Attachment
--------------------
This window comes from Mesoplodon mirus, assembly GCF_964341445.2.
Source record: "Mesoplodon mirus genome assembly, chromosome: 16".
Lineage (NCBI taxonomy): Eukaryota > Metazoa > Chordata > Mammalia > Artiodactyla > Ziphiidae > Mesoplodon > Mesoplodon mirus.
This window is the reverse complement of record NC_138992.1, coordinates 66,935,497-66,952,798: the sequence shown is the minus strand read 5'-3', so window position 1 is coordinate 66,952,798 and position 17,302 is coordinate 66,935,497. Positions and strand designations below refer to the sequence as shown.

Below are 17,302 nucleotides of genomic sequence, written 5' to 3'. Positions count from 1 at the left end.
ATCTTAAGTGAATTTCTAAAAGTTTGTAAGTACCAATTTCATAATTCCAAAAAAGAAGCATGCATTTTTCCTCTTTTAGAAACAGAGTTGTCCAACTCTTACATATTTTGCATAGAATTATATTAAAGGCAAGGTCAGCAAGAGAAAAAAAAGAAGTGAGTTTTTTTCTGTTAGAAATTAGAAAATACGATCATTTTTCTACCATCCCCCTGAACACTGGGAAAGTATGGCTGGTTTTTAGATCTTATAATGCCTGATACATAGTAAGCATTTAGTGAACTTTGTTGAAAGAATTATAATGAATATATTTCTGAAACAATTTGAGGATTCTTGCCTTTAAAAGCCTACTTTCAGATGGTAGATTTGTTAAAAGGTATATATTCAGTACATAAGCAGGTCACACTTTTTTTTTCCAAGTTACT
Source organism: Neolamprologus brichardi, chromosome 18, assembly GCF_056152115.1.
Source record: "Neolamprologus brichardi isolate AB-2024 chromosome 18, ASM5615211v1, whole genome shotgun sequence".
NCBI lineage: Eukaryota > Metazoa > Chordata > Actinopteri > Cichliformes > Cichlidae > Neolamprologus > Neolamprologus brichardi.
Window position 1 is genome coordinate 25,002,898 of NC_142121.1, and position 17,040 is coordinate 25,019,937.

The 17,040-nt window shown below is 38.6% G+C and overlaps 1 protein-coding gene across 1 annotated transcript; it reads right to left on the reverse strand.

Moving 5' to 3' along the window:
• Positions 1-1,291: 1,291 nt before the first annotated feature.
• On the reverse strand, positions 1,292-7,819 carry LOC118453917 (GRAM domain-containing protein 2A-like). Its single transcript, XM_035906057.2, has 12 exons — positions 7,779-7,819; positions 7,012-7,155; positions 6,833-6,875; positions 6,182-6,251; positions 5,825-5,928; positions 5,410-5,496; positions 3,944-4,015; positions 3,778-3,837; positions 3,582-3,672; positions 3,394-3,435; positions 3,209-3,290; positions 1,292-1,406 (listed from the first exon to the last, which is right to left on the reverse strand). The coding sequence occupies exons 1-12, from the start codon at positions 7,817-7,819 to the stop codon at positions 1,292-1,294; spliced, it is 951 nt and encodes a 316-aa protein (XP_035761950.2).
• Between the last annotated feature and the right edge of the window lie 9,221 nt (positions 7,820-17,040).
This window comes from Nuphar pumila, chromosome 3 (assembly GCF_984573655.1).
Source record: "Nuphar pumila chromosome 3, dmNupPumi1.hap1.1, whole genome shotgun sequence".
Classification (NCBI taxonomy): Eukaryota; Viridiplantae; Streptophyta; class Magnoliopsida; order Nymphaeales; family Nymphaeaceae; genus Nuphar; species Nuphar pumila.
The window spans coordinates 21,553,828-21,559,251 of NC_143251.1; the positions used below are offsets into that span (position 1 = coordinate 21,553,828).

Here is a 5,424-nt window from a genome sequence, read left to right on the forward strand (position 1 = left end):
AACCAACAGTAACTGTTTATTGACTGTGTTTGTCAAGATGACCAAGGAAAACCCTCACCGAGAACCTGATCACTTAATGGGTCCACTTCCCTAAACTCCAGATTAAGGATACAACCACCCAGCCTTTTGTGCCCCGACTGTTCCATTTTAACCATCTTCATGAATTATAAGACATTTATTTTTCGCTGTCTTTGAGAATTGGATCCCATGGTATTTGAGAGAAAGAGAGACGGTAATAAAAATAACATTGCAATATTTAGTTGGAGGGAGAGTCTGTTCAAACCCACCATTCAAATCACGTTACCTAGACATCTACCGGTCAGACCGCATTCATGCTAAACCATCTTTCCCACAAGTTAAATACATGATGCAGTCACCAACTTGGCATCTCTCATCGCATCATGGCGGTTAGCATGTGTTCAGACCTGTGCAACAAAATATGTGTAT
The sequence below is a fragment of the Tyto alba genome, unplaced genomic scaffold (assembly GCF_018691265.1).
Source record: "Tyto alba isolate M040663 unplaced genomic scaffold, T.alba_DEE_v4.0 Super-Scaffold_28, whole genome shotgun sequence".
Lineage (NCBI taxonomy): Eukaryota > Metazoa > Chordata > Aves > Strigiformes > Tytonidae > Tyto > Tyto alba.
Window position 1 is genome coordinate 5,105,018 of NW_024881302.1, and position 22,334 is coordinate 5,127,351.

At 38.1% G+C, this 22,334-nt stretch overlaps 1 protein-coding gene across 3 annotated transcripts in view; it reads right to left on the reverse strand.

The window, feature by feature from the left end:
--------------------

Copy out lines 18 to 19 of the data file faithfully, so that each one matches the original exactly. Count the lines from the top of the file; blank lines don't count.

Classification (NCBI taxonomy): Eukaryota; Viridiplantae; Streptophyta; class Magnoliopsida; order Nymphaeales; family Nymphaeaceae; genus Nuphar; species Nuphar pumila.
The window spans coordinates 21,553,828-21,559,251 of NC_143251.1; the positions used below are offsets into that span (position 1 = coordinate 21,553,828).